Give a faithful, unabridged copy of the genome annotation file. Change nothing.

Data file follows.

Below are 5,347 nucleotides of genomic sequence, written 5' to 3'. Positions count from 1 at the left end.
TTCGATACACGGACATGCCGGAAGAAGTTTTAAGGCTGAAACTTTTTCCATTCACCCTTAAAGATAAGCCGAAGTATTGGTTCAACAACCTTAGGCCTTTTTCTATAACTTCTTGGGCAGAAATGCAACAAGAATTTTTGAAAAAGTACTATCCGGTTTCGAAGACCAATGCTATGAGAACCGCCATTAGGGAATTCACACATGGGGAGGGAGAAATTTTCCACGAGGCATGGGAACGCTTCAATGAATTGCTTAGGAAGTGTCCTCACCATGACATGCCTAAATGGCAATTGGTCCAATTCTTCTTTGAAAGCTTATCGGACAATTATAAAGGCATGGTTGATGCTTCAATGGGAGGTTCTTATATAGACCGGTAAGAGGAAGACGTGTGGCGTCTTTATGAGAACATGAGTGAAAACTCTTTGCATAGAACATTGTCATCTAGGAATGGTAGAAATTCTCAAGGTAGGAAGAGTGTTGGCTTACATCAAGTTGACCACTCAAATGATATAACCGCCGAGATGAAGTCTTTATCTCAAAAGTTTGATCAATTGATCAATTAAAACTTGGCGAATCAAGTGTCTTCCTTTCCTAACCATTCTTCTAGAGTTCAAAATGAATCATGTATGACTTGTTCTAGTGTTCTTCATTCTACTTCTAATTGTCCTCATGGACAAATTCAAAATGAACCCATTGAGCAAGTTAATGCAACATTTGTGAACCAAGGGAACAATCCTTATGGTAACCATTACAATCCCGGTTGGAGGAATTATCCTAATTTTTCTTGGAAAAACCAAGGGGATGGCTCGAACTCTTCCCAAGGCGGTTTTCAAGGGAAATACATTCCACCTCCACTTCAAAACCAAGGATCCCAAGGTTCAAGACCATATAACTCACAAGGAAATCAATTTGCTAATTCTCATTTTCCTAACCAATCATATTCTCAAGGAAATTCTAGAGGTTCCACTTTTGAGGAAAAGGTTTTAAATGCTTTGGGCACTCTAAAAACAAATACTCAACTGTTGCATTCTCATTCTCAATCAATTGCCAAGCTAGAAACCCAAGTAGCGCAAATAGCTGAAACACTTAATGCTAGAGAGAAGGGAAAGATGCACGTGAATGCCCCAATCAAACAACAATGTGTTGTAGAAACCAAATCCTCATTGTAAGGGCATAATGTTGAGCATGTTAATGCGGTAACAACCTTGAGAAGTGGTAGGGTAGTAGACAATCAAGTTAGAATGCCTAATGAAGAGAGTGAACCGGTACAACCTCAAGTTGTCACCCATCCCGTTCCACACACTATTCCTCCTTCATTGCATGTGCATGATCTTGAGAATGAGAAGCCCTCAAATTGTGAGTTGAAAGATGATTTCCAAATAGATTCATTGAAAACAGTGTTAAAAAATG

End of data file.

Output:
Below are 5,347 nucleotides of genomic sequence, written 5' to 3'. Positions count from 1 at the left end.
TTCGATACACGGACATGCCGGAAGAAGTTTTAAGGCTGAAACTTTTTCCATTCACCCTTAAAGATAAGCCGAAGTATTGGTTCAACAACCTTAGGCCTTTTTCTATAACTTCTTGGGCAGAAATGCAACAAGAATTTTTGAAAAAGTACTATCCGGTTTCGAAGACCAATGCTATGAGAACCGCCATTAGGGAATTCACACATGGGGAGGGAGAAATTTTCCACGAGGCATGGGAACGCTTCAATGAATTGCTTAGGAAGTGTCCTCACCATGACATGCCTAAATGGCAATTGGTCCAATTCTTCTTTGAAAGCTTATCGGACAATTATAAAGGCATGGTTGATGCTTCAATGGGAGGTTCTTATATAGACCGGTAAGAGGAAGACGTGTGGCGTCTTTATGAGAACATGAGTGAAAACTCTTTGCATAGAACATTGTCATCTAGGAATGGTAGAAATTCTCAAGGTAGGAAGAGTGTTGGCTTACATCAAGTTGACCACTCAAATGATATAACCGCCGAGATGAAGTCTTTATCTCAAAAGTTTGATCAATTGATCAATTAAAACTTGGCGAATCAAGTGTCTTCCTTTCCTAACCATTCTTCTAGAGTTCAAAATGAATCATGTATGACTTGTTCTAGTGTTCTTCATTCTACTTCTAATTGTCCTCATGGACAAATTCAAAATGAACCCATTGAGCAAGTTAATGCAACATTTGTGAACCAAGGGAACAATCCTTATGGTAACCATTACAATCCCGGTTGGAGGAATTATCCTAATTTTTCTTGGAAAAACCAAGGGGATGGCTCGAACTCTTCCCAAGGCGGTTTTCAAGGGAAATACATTCCACCTCCACTTCAAAACCAAGGATCCCAAGGTTCAAGACCATATAACTCACAAGGAAATCAATTTGCTAATTCTCATTTTCCTAACCAATCATATTCTCAAGGAAATTCTAGAGGTTCCACTTTTGAGGAAAAGGTTTTAAATGCTTTGGGCACTCTAAAAACAAATACTCAACTGTTGCATTCTCATTCTCAATCAATTGCCAAGCTAGAAACCCAAGTAGCGCAAATAGCTGAAACACTTAATGCTAGAGAGAAGGGAAAGATGCACGTGAATGCCCCAATCAAACAACAATGTGTTGTAGAAACCAAATCCTCATTGTAAGGGCATAATGTTGAGCATGTTAATGCGGTAACAACCTTGAGAAGTGGTAGGGTAGTAGACAATCAAGTTAGAATGCCTAATGAAGAGAGTGAACCGGTACAACCTCAAGTTGTCACCCATCCCGTTCCACACACTATTCCTCCTTCATTGCATGTGCATGATCTTGAGAATGAGAAGCCCTCAAATTGTGAGTTGAAAGATGATTTCCAAATAGATTCATTGAAAACAGTGTTAAAAAATG